Get closer to Landscape Photography, again.
My approach to landscape photography has come to a sort of dead point. It turned from a constant discovery to a mechanical sequence of activities: find a nice spot – wait for the best light – shoot. This seems to be the regular path for a photographer who wants to portray the beauty of nature, but I felt like I was missing something.
Enjoy the moment, fill your eyes – not only memory cards
This opening may sound odd in a blog which talks about photography. However, the truth is that a ZEISS lens, in a certain way, helped me to feel the act of capturing pictures again.
This is a time when photography has become a common part of our daily life and everyone wants to get some exposure on the social media platforms. Well, I get involved in this cycle too, but with the consequences I explained above. When I initially recognized this loss of enthusiasm in my very passion, I imposed myself to change something in the way I shoot and to put some distance between me and the social media rush. The result is this series of pictures I took thinking at landscape with a more intimate and close mood.
A Landscape Portrait Session
The relationship between these natural subjects and me were similar to a portrait session and for this reason I chose to realize my intentions with a lens that is particularly famous in the portrait world: the Milvus 2/135. I tried to get the most beautiful part from the forests I walked through, from the mountains which disappeared behind the quick passage of the clouds, empathizing on the details I felt more intense. Such a long lens was perfect to compose with a subtractive approach rather than the additive one which tends to be adopted when using a wide angle lens. Excluding the distracting elements from the sight to keep the complete attention on the main character is an eﬀective technique used in cinematography too, which goes under the name of negative space. Nonetheless, even the large vistas have a diﬀerent flavor when captured with this type of lens, because the elements in the scene are much more balanced and not stretched by exaggerate perspectives. If I had to say this in two words, I would describe a telephoto landscape shot less dramatic and more quiet, cozy.
Since I never used a lens this long on a landscape, I initially thought my idea was a bit too ambitious: of course framing is always essential when taking a picture, but if a wide lens gives some tolerance, at least to me, a telephoto requires much more attention and the risk to get a dull result is near the corner. However, once you get used to the field of view of your lens, once you start “seeing” with that focal length, things get easier and easier. Furthermore, this lens oﬀers a great support in terms of out of focus areas rendition. The Milvus 2/135 is a truly bokeh champion and I found this quality incredibly useful even when shooting landscapes.
You can isolate your subject with a tight frame, but working with the depth of field is even more eﬀective and challenging. A rule of thumb in landscape photography is to accordingly place in frame both foreground and background objects in order to create a sense of depth and a leading path for the eye. With a long lens this is quite diﬃcult to obtain, since the scene appears much more compressed rather than using a wide angle lens, but on the other hand telephotos have a great advantage in terms of subject isolation and bokeh. So, when I spotted that young deer in front of the hut, I kept the trees next to me in frame and shot at the maximum aperture available, which is pretty impressive at f/2. From the very blurred branches on the left to the slightly out of focus pines on the right, the picture gets the focus on the animal giving the perception of the space and the distance between the observer and the subject.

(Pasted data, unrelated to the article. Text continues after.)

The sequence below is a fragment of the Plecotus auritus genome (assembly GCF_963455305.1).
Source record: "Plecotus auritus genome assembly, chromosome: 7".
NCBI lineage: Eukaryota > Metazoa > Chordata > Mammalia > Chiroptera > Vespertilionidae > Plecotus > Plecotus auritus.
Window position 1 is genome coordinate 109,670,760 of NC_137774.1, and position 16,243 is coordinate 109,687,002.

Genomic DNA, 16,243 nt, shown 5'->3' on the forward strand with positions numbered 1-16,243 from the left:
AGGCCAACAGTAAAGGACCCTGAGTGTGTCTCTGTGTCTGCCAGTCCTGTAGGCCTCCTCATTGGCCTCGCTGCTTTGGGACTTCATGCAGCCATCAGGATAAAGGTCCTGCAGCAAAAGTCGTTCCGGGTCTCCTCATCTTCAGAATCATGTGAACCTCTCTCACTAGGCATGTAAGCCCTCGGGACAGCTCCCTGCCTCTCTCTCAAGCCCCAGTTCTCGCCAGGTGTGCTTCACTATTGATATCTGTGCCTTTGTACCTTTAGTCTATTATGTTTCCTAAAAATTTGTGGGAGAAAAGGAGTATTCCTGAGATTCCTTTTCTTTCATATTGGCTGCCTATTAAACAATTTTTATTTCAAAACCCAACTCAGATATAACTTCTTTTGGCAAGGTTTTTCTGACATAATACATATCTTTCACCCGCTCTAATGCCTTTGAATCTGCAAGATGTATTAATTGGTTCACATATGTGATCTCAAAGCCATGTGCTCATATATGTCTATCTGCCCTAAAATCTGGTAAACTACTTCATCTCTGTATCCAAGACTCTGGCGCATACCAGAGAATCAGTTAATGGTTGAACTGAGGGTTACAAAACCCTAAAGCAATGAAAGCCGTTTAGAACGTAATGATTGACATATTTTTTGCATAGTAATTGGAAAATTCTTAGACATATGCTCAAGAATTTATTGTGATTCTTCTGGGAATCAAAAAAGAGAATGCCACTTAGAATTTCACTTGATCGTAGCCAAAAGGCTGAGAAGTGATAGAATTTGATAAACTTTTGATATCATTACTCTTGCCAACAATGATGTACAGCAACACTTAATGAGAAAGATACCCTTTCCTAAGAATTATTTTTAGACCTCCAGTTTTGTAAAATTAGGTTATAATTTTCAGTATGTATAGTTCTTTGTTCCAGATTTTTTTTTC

The qualities of the Milvus 2/135 don’t stop at its great bokeh capacities. As this project was oriented to a more minimalistic photography, I appreciated the smooth light falloﬀ in the corners when shooting at the largest aperture. This eﬀect is related to the design of every lens and disappears almost completely once it is stopped down a bit, but I enjoy how the vignetting globally improves some of the pictures, helping to focus on the subjects.
Pair the right tools
Another essential telephoto requirement is the sharpness, because it is supposed to be used when shooting far things and details. Sharpness is not unknown at ZEISS, but in order to get the most crispy image this lens can produce, I paired the Milvus with an important, life saver tool: a polarizer filter. Just rotating the front element of this filter I could avoid the reflections on wet grass or leaves, which is a thing to consider when shooting early with the morning dew. Furthermore, this filter mitigate the atmospheric glare on distant objects (e.g. the blue tint of the far mountains), bringing back the contrast and the vivid colors. The overall result is a picture with darker blacks and stronger, authentic colors, which I always prefer.
If you enjoyed this, read more of Nicolò Di Giovanni: Seeing Stars through a Stellar Lens: My three Weeks with the Milvus 2.8/18
About the Author
Nicolò Di Giovanni, 1992, architecture student with a strong passion for landscape photography. I live next door to the Alps and Dolomites, which are my favorite subjects. I discovered photography in 2006 thanks to the first Nikon DSLR gifted by my parents. Everything I know about photography comes from the experience in the field and from the constant desire to improve my skills. For more information visit nicodigio.com.